Last week, an 8-year-old boy in Seal Beach, Calif., was orphaned in one of the worst ways I can imagine: His mother was shot to death and his father charged with capital murder.
In a case that has gained national attention, Scott Dekraai is accused of killing his ex-wife in a murderous rampage — fueled, at least in part, by a custody dispute over their son. As police tell it, Dekraai armed himself with guns and stormed the salon where his ex-wife, Michelle Fournier, worked as a stylist. He allegedly shot her, then turned the gun on eight other people. All but one died.
The rampage occurred less than a mile from McGaugh Elementary School, where Dekraai’s son was a second-grader. At the time of Dekraai’s arrest, the boy was sitting in his principal’s office, waiting for one of his parents to take him home.
The tragedy struck a personal chord for me. McGaugh is one of the six elementary schools in my daughter’s school district, which means the 8-year-old might very well attend middle school with my daughter someday. I suppose that’s why I can’t stop thinking about how hard it can be to explain death to a child, and how much harder it must be to explain this particular death to this particular child.
On Tuesday, I wrote a pitch to a website that matches writers with experts in various fields. I explained that I was working on a book for nonreligious parents and wanted advice on consoling grieving children without religion. I got dozens of responses. I’ll share what I’ve learned in a future post, but I can tell you that most of the respondents said consoling kids without invoking religious imagery is not only possible — it’s preferable.
The one respondent who disagreed had this to say: “What a truly sad idea. It would be far better to write a book about how to help parents find Christ and tap into the healing power of His love during difficult times. Positively In Christ!”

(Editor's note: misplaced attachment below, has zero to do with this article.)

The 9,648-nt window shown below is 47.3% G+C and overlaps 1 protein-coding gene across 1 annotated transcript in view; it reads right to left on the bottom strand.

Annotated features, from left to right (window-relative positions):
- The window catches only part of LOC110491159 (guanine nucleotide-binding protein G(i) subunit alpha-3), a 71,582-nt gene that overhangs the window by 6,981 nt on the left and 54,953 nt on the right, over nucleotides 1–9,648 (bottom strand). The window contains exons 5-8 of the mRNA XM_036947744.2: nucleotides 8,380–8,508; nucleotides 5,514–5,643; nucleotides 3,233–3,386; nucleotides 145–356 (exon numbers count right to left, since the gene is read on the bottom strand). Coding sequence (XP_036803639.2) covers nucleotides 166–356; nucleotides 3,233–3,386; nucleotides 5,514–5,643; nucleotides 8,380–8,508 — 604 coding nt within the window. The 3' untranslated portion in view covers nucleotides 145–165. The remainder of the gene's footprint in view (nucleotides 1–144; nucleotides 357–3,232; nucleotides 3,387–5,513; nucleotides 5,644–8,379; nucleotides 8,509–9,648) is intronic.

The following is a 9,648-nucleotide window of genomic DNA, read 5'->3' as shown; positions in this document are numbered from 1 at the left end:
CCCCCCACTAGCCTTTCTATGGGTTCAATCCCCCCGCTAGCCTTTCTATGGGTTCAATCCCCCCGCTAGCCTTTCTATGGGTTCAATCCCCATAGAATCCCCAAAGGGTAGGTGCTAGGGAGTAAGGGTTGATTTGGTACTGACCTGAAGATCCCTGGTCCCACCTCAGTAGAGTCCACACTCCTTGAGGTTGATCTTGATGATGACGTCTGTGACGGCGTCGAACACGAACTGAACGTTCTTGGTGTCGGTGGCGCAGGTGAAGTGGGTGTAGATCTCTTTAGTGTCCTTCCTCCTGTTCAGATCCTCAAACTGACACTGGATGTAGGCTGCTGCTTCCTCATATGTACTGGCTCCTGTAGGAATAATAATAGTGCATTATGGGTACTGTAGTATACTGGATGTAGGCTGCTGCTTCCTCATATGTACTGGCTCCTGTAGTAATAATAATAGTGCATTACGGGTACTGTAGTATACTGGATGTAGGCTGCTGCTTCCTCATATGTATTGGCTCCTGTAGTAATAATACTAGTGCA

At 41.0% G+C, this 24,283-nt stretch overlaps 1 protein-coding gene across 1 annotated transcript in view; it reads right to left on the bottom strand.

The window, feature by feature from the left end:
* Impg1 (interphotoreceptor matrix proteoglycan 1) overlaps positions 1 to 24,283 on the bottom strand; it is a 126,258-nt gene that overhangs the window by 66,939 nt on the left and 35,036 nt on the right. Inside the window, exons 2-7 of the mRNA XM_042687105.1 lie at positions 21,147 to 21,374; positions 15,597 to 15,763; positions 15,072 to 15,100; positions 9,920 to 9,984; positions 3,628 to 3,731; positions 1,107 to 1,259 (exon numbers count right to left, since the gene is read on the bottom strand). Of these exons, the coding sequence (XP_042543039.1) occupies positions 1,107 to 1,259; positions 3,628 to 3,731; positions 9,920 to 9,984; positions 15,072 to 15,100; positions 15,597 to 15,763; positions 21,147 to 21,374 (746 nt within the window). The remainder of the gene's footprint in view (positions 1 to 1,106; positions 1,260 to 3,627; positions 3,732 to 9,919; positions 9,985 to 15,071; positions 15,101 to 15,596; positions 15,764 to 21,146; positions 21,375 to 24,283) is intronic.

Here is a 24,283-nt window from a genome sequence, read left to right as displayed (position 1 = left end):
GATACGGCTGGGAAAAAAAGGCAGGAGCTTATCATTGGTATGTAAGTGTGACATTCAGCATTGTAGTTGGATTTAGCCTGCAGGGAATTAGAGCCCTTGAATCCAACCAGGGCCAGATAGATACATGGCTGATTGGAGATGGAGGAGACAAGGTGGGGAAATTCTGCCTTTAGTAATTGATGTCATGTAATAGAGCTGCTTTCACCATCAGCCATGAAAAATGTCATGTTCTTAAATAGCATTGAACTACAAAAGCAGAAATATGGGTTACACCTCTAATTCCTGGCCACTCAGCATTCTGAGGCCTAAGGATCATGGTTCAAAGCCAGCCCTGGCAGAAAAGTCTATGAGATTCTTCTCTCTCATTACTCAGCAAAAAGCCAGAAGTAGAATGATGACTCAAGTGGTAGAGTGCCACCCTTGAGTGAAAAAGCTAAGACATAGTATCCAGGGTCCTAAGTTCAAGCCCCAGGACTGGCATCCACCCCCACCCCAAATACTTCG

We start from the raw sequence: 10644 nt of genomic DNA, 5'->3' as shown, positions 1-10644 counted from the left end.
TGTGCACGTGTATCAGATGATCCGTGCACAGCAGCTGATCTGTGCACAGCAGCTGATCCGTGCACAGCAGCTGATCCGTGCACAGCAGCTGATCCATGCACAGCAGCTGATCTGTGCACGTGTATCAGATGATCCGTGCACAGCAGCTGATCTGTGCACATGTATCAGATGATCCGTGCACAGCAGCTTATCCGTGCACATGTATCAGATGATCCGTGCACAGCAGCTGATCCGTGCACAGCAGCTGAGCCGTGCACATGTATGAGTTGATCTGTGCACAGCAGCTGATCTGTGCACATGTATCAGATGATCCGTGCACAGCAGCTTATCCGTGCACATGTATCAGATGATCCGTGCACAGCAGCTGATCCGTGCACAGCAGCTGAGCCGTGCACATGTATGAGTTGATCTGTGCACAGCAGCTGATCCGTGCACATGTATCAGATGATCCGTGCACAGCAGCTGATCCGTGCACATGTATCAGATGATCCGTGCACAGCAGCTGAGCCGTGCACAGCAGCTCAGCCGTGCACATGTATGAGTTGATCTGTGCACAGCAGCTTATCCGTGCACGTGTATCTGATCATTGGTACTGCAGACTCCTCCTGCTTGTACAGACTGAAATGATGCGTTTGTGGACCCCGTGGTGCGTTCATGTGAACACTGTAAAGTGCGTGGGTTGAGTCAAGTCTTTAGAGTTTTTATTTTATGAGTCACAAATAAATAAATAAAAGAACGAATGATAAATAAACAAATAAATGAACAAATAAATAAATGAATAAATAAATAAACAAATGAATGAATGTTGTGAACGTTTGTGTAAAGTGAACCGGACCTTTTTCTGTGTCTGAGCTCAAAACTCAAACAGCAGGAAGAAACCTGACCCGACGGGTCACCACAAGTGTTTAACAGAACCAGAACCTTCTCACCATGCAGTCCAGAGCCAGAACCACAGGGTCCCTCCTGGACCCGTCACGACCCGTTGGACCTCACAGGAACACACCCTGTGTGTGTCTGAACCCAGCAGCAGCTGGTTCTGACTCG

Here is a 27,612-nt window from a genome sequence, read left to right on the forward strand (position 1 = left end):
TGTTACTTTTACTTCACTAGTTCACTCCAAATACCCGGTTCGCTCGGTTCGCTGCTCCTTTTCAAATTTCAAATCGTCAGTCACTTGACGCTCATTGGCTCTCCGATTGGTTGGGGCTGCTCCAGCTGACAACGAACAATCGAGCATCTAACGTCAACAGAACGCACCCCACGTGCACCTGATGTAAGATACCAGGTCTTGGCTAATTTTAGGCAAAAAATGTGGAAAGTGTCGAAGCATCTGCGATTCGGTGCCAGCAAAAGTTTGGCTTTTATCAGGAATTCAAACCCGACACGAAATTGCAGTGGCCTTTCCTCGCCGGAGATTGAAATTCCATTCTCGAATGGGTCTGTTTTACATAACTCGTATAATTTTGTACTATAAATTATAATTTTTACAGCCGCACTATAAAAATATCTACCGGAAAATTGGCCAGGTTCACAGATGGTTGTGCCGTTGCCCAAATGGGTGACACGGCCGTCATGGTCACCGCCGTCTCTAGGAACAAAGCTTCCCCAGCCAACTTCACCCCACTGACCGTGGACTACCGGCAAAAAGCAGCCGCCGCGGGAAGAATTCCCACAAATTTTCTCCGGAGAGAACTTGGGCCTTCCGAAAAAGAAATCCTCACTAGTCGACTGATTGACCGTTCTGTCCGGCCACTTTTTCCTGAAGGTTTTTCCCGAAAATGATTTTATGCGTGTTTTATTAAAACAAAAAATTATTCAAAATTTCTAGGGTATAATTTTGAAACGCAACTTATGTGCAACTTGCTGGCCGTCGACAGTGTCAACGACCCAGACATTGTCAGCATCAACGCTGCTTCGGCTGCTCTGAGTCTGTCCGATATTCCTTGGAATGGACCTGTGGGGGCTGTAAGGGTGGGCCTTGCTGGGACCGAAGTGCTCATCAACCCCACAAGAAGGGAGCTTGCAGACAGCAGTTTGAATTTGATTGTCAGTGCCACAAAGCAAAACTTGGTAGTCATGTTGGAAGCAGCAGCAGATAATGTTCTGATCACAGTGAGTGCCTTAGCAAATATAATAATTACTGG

I don’t know what “Positively in Christ” is supposed to mean, but I do wonder whether religion — the foundation of so many heartfelt condolences throughout the world — can absorb a bit of the sadness suffered by children.
Some children, maybe. But the Seal Beach boy? Unlikely. After all, would picturing your mom alongside God in heaven offer any solace if it meant you then had to picture your father burning in hell? Would it ease your mind to be told that your mom’s murder during a custody battle was part of “God’s plan,” or would such a revelation serve only as a bizarre side note to your real-life horror?
I don’t claim to know.
But I do know this: Whether this boy is surrounded by religious or nonreligious messages, there is hope. Lots of it.
An Orphan Who Overcame the Odds
One of the most remarkable people I ever met was a boy named Charlie Schockner, whose mother was slashed to death in 2004 by a hitman hired by his father.
I met Charlie in 2007 while covering Manfred Schockner’s murder trial for the Long Beach Press-Telegram. By then, Charlie was 17 and had developed a justifiable hatred for his dad, who had abused him and his mom both physically and emotionally for years before the murder. When the judge sentenced Manfred to life in prison without parole, Charlie bucked back in his seat and pumped his fist. He was grateful to have justice for his mother and relieved to be forever free of his father’s grasp.
Charlie had the support of an amazing extended family, who scooped him into their lives without missing a beat. Less than a year after he’d moved to Georgia, I got word from his uncle that Charlie was doing wonderfully both in school and in life. Today, he is a strikingly handsome college student with, according to his Facebook page, more than 700 friends. He speaks four languages, works at a tea shop, and describes himself as always having a smile on his face.
When I think of Dekraai’s son, and the profound sadness and confusion he must be feeling today, I am comforted not by God, not by Jesus, not by Buddha, Allah or Brahman — but by Charlie Schockner, a victim of tragedy who managed to put the past behind him.
As I write this, I do hope the little guy in Seal Beach is doing okay. But more than that, I hope that by the time my daughter meets him, he will have benefited enormously from the love of those around him and, like Charlie, be facing the future with a smile on his face.
To contribute to The “Seal Beach Victims’ Fund,” you may contact the Seal Beach Chamber of Commerce or the Seal Beach Bank of America. The Chamber is at 201 Eighth St., Suite 120, Seal Beach. The bank is at 208 Main St., Seal Beach. The ZIP for both is 90740.